A change in season can trigger a slump in mood, especially as dreary, cold days become the norm. Here’s what you can do about it.
A change in season can trigger a slump in mood, especially as dreary, cold days become the norm. Here’s what you can do about it
If you asked me which season I liked the most, I’d instantly say summer. I love lying in the sun slathered in sunscreen before diving off a pontoon into crisp, cold water. We socialise more during the warmer weather, and relaxed barbecues on the deck are a regular occurrence. At other times we go off camping where there’s no cellphone coverage and work is a distant memory. I find it easy to feel happy when the sun is shining.
But I notice my mood changes when the evenings become cooler and the leaves turn brown, gold and crimson. I don’t like to be cold, and my hair doesn’t like getting caught in the rain!
For some people, winter can mean more than a slight change in their frame of mind – or a few bad hair days. The colder, darker weeks can bring on rheumatic aches and pains, and even Seasonal Affective Disorder (SAD), which affects people when there is less sunlight. Symptoms range from trouble sleeping and lack of energy to weight gain and feelings of depression or anxiety. SAD can also mimic clinical depression. Fight off any symptoms by increasing your daily intake of sunlight in winter – make an effort to go for a walk at lunchtime or get out for a couple of hours on sunny days.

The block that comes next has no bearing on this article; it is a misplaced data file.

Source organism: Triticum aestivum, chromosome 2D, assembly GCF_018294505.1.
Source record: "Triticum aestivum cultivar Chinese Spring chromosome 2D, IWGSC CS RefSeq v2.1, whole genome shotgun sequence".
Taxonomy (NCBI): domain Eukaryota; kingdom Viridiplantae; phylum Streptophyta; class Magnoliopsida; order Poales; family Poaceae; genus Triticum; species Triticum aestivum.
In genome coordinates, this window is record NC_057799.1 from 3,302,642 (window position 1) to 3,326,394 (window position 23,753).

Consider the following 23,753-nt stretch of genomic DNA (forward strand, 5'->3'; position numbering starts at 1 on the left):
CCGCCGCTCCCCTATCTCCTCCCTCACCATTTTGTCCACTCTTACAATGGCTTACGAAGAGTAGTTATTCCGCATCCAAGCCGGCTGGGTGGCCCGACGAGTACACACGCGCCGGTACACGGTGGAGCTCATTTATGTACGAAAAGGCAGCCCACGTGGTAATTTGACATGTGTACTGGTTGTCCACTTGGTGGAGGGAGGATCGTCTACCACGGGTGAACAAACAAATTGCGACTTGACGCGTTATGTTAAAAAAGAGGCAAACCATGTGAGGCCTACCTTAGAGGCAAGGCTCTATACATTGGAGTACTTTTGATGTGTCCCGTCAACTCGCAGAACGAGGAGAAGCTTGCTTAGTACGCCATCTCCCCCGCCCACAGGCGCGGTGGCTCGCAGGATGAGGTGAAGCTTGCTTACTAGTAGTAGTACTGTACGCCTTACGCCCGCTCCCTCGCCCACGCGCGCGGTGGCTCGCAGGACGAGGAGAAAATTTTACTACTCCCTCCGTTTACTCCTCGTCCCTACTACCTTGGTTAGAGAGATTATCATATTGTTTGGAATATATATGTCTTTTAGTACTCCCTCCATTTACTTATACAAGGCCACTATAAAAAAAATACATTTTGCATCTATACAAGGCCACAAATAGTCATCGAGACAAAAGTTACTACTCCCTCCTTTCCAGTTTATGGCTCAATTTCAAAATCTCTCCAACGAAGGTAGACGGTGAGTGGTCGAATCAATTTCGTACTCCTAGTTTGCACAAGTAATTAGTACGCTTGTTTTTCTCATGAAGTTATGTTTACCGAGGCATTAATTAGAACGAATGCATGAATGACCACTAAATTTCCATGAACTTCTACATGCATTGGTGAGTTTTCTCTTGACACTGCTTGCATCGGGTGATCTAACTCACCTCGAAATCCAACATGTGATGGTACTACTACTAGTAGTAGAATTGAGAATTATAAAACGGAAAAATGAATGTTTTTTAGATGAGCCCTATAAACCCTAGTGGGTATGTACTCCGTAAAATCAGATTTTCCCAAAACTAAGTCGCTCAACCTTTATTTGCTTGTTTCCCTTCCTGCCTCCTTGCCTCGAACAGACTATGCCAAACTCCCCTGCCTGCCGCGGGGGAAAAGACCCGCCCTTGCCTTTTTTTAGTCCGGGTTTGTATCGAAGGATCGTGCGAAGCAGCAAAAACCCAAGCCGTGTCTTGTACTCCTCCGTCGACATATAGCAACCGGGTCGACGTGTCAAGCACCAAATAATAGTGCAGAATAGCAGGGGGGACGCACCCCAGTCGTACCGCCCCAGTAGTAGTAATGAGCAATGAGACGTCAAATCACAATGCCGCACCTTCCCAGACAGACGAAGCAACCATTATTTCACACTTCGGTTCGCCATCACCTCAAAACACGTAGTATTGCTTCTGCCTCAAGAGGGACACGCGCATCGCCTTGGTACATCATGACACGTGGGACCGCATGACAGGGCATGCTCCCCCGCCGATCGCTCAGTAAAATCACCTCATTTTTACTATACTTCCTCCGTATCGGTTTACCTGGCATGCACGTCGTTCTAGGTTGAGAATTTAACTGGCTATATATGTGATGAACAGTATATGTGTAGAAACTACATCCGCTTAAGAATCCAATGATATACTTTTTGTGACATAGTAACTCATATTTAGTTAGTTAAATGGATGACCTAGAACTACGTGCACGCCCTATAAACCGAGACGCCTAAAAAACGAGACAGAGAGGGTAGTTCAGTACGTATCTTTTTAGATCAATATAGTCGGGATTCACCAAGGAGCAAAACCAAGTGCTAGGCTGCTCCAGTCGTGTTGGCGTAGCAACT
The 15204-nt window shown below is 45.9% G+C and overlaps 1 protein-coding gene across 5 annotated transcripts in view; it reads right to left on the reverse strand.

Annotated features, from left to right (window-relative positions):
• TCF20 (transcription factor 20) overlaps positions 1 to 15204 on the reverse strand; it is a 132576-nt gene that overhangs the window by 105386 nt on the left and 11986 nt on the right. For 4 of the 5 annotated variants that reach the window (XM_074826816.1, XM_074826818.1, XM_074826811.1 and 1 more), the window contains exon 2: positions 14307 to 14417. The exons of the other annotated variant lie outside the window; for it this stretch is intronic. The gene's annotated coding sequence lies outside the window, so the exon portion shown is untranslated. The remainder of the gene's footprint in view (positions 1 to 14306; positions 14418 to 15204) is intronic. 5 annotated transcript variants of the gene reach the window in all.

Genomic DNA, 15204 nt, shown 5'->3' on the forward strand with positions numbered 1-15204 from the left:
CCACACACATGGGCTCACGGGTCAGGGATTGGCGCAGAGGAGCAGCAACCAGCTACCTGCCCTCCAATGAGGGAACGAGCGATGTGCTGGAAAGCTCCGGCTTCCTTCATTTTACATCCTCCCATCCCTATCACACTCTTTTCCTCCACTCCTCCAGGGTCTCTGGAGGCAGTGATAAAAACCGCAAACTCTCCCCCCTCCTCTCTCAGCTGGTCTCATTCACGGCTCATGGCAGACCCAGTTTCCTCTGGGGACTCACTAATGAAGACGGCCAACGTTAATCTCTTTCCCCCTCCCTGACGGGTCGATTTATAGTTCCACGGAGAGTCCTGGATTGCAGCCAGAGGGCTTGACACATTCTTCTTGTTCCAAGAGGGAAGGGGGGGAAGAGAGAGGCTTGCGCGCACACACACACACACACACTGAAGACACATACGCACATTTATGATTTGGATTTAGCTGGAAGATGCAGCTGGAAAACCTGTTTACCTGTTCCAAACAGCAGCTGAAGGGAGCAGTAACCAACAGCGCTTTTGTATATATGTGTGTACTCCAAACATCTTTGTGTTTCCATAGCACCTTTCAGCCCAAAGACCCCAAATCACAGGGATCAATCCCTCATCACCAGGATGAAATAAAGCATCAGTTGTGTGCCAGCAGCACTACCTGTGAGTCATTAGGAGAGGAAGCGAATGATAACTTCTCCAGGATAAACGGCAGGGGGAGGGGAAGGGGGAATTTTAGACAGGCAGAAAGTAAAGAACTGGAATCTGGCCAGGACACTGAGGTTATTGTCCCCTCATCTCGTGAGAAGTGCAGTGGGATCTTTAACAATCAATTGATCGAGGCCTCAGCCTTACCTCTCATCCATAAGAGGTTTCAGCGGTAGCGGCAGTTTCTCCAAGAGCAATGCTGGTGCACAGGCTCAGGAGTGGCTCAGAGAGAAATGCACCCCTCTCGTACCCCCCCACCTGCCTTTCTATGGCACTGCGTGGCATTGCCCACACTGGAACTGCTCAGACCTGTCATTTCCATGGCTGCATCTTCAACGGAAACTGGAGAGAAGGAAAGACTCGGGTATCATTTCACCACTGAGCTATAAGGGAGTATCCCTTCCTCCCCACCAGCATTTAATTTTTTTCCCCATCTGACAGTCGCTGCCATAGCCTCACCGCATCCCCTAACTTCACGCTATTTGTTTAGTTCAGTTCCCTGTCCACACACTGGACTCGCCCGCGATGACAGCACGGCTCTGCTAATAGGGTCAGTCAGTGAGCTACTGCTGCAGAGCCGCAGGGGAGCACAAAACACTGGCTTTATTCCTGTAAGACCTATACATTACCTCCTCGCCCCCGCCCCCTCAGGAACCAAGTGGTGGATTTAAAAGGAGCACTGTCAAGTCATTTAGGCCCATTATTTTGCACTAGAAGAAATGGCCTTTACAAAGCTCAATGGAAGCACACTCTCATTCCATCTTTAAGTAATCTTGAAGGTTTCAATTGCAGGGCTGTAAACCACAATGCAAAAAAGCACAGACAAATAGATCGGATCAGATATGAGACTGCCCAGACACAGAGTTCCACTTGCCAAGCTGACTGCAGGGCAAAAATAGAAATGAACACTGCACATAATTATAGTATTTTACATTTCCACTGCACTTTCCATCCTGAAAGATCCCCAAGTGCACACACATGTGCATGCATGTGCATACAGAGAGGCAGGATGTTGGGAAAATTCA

Regular exposure to artificial bright light can have beneficial results, as well as keeping up your dietary intake of vitamin D (fish are rich in this depression-fighting vitamin). Doing more of what you love can also help you during these ‘blue’ cycles, as well as therapy to uncover the underlying reasons behind gloomy symptoms.
When the seasons change, I choose to notice the good things that arrive with the cooler weather. I remind myself of the aroma of veggie soup simmering in the kitchen, the whimsy of playing in puddles while walking our dog, and the comfort of snuggling under blankets on the couch – something my children have always loved. By being conscious of all the positive aspects of winter and grateful for what I have, I’m able to adapt to the season and truly enjoy it. I add moments of bliss to my week, such as visiting the West Coast beach where I grew up, taking long deep baths or catching up with a friend at a cosy cafe.
All of these activities allow me to enjoy the colder weather and help me stay positive. I also wear colour. Winter always has people racing for dark shades, and it’s noticeable how clothes in the mall become darker as the weather gets colder. Choose to wear something bright and notice how your outlook brightens as well.
Taking steps, even small ones, to choose a positive attitude, is the key to turning a dreary winter into a memorable, happy one.
Tracy Manu is a lifestyle coach and mother in a blended family of five teenagers. For more inspiration, visit her blog at www.blossom.net.nz